It seems to me that at the actual level of doing the animation it is akin to drawing.

Not all animation relies on drawing. Think Aardman's "Wallace & Gromit" for example.

Anyway, yes I do think animation should go in this top level category - but then I was the one to suggest so in the other thread.

Edited: Apr 14, 2009, 12:19pm Top

Animation is a distinct discipline. While it is most often seen on film, television, and video, it does have its own tradition and body of writing. And as BarkingMatt (I'm the non-barking Matt) pointed out, not all animation is drawing.

Big Tim mentioned in the Religion thread that the goal of this project is to put books where library patrons expect them to be. I would assume that most people looking for books about animation would want to see them together, and not split up into separate areas depending on if it was animation in film or television. So I think Animation should get its own subheading along with Television, Film, Digital video, and Radio in this top level.

The other option would be to put animation in with the Art top level as it could be considered a distinct discipline of art. But I think it is a more natural fit here.

But, of course, it's really hard to know accurately where people "expect" things to be.

Edited to un-split an infinitive.

Edited: Apr 17, 2009, 4:56am Top

I recommend that this top level category be renamed. You want a classification that will move forward, not one looking backwards. Television & Film? That's dated. In all honesty, as technologies converge, the idea that something is tangibly "internet video" will be a hard case to make. Are you sure it's internet video? Isn't it just a short film, published on the internet first?

What makes something "not film" or "not television"? We're right at the edge of this, isn't it more sensible to fix it now?

I like #21's "Audiovisual Media" better than the current, though even that doesn't look great.

Perhaps : Other Video Media and Other Audio Media are more appropriate than "Internet"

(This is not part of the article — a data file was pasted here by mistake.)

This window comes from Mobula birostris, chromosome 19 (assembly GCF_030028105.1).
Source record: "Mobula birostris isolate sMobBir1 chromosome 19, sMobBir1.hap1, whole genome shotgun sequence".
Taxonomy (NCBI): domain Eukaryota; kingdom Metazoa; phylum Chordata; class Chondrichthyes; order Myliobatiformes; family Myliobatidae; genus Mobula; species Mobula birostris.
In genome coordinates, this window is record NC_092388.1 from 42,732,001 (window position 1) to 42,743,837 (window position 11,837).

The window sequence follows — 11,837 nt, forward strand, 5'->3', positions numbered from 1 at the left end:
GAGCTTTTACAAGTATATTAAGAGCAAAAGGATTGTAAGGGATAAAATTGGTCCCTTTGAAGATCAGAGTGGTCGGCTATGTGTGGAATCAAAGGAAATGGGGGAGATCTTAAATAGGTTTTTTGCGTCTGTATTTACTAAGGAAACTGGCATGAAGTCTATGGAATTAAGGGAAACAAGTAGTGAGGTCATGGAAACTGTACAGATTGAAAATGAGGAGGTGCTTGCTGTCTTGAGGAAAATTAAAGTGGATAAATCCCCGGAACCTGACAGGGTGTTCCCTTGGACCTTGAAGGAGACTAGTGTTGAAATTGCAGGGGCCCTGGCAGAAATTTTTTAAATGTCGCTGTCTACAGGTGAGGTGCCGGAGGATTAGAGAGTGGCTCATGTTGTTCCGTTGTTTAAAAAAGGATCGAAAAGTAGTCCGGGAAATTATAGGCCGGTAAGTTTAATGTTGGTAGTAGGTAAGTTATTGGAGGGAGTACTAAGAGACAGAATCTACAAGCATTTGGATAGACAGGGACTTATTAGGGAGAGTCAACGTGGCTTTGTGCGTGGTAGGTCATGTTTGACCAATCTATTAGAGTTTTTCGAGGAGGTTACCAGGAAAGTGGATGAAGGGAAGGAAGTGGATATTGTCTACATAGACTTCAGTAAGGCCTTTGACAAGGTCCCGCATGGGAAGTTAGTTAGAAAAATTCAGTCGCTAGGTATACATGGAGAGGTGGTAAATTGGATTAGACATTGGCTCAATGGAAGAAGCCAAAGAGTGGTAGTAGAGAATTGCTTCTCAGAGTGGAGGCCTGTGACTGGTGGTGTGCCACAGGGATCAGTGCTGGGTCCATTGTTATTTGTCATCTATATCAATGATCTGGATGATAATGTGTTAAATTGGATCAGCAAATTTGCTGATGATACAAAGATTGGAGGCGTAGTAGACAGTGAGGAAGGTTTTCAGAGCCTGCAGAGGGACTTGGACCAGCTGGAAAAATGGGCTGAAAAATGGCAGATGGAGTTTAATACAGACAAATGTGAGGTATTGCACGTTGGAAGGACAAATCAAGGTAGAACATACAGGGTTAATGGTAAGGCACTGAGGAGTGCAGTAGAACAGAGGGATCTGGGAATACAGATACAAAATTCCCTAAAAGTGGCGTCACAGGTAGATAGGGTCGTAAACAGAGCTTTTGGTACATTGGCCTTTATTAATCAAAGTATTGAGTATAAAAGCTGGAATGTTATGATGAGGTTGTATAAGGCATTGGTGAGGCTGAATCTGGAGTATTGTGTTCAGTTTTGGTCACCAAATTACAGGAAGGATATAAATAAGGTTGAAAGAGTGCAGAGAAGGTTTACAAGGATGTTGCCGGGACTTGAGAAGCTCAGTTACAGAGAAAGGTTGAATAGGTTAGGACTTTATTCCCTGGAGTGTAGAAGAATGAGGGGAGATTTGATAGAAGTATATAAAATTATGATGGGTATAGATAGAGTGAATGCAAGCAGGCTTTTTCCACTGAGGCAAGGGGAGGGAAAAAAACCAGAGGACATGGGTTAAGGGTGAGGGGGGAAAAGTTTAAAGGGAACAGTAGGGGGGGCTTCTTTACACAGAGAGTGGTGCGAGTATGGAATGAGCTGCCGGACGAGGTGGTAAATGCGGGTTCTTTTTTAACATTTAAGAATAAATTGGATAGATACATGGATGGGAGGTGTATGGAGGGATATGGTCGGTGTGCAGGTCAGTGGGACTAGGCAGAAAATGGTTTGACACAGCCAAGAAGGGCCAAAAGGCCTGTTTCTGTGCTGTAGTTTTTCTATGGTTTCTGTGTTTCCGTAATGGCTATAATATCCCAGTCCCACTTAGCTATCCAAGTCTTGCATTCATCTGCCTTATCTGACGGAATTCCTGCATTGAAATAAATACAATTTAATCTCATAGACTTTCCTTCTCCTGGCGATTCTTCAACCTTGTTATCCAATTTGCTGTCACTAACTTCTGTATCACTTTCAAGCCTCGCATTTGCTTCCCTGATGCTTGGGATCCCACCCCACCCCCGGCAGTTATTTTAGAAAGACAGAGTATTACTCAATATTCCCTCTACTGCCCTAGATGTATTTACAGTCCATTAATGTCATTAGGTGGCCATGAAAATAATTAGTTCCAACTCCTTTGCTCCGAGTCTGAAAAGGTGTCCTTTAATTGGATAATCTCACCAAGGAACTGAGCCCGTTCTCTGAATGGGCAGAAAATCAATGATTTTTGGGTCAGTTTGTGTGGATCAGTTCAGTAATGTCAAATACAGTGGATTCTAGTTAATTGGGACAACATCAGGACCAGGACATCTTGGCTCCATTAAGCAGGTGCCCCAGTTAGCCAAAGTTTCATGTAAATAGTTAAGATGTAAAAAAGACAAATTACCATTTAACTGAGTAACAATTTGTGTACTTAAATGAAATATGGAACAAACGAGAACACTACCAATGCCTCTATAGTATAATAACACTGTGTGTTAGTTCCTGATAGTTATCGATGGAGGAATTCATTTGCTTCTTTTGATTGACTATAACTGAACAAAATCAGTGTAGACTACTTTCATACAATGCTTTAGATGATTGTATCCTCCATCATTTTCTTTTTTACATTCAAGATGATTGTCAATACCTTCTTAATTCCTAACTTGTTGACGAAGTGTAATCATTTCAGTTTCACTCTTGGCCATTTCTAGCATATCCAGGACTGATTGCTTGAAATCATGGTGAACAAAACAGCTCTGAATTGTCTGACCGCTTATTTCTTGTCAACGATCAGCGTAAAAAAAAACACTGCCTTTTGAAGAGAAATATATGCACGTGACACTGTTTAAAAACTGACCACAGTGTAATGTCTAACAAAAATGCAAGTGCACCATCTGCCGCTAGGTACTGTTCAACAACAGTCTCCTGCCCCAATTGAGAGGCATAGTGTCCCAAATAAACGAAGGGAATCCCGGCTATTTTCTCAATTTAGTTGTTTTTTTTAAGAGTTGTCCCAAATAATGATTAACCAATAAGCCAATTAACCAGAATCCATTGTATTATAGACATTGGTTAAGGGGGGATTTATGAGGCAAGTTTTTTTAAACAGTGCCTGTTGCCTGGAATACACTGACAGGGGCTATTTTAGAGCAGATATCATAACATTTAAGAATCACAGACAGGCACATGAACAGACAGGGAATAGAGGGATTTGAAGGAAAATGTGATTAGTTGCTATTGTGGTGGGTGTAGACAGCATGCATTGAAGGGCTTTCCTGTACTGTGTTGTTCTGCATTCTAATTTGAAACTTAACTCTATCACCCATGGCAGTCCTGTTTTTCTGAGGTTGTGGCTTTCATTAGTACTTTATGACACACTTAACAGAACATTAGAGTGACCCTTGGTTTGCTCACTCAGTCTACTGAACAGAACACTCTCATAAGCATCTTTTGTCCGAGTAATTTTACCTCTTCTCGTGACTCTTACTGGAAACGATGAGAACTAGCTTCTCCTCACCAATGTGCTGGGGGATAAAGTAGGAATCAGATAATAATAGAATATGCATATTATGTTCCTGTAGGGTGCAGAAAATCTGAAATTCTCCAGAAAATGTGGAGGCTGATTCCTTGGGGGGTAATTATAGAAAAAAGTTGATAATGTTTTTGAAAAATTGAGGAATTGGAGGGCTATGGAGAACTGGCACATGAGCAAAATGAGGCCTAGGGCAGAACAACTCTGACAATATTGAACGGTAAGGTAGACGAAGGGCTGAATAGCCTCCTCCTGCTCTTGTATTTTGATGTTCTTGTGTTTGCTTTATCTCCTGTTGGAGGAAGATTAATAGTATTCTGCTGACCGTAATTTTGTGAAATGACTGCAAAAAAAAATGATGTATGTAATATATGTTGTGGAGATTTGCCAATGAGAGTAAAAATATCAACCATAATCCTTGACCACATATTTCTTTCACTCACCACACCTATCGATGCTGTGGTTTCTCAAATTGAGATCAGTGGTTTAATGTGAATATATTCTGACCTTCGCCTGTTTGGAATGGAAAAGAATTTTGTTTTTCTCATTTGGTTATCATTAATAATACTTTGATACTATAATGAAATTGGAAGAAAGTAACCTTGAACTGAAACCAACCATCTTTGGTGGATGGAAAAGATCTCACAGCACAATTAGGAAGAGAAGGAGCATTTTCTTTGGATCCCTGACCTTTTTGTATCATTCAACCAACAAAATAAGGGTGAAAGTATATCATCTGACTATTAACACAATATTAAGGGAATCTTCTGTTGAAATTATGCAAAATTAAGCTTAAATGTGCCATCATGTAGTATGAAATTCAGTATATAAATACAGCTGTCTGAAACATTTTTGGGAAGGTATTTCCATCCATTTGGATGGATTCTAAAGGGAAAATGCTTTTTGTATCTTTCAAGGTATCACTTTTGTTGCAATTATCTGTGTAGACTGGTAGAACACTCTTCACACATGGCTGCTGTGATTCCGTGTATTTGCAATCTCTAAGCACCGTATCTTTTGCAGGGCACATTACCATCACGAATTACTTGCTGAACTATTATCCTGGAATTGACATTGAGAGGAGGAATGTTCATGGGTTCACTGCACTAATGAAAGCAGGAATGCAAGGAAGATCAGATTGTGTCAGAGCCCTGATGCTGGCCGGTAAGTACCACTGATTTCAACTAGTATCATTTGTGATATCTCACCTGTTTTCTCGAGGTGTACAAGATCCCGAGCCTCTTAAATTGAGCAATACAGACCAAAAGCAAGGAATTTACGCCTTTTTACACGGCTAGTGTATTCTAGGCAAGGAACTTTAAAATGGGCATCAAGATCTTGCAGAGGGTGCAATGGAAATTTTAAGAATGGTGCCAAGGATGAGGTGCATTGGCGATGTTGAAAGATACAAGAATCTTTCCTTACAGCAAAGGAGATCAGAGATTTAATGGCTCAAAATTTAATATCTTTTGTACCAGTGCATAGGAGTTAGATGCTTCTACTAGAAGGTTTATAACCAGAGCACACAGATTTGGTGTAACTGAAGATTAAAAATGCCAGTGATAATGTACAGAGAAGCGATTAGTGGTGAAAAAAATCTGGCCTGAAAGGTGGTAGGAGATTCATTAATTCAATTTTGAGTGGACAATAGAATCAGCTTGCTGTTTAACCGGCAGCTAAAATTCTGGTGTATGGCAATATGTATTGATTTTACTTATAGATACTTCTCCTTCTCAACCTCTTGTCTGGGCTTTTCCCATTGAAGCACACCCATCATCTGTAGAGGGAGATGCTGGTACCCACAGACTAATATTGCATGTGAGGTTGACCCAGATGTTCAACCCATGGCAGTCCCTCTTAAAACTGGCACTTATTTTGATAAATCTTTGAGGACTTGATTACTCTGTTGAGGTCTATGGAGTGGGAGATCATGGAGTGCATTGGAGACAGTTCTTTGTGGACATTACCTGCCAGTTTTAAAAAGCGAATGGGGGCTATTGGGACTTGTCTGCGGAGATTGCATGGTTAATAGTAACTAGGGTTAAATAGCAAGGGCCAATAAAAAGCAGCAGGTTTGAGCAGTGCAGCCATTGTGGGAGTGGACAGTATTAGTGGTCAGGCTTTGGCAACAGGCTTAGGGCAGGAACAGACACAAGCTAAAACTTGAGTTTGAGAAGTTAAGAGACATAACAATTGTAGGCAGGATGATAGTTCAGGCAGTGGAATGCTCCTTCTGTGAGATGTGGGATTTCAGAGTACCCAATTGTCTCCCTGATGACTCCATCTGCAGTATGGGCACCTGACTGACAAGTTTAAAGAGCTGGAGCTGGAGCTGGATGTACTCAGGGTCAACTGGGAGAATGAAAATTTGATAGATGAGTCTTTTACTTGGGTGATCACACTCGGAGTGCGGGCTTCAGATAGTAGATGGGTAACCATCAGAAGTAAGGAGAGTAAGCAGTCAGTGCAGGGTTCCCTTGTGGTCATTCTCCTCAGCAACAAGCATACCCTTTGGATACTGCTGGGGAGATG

Apr 17, 2009, 5:19am Top

I don't quite agree you wouldn't want the classification to also look backwards. But yes, we do run the risk here of focusing too much on existing media.

Apr 17, 2009, 12:53pm Top

>36 BalthCat: you are quite right that the distinction between the different media will become academic (if it hasn't already.) We watch television programs over the internet; many films now are shot digitally, edited digitally, then projected digitally--no actual film involved at all.

But then as 37 suggested, just because the terms are becoming dated, that doesn't mean those terms are useless. There are a lot of existing works about film and television.

The top level could be named something like "Broadcast and Video."

The goal of this project is to be naturally intuitive, and "Film and Television" is relatively intuitive title. "Broadcast and Video" is a little obtuse. I don't know. Maybe it should be "'Film' and 'Television'"--always pronounced with finger quotes.

Apr 17, 2009, 1:36pm Top

I don't think scare quotes are necessary; people have sense enough to know that "film and television" refers to what they think of as "film and television," not some technical analysis of the terms. If you watch a TV show online, you're still watching a TV show. If you make and broadcast a video purely digitally and online, it can still be referred to as a "film," the same way that if you watch a Pixar movie on DVD, you could still say "I saw the film" even though you didn't literally see something that was filmed or projected by a film strip.

I agree that "film and television" isn't an ideal label; it doesn't include radio, and it's not intuitively obvious if it includes internet content, and it's likely to be outdated in the near future (but we're hardly going to predict what terms replace it here), but I don't think any of us have been able to come up with anything better.

"Audiovisual media" sounds to me like a category about the technology, rather than about the programs and industries. "Broadcast and Video" sounds like it excludes film and includes journalism.

Apr 17, 2009, 1:41pm Top

Also, technology is taking the direction of internet video streaming on your television rather than on your computer monitor, so I don't think "television" is likely to be an obsolete term any time soon. On the contrary, I think it's likely that shows "broadcast" purely online will be thought of as television programs.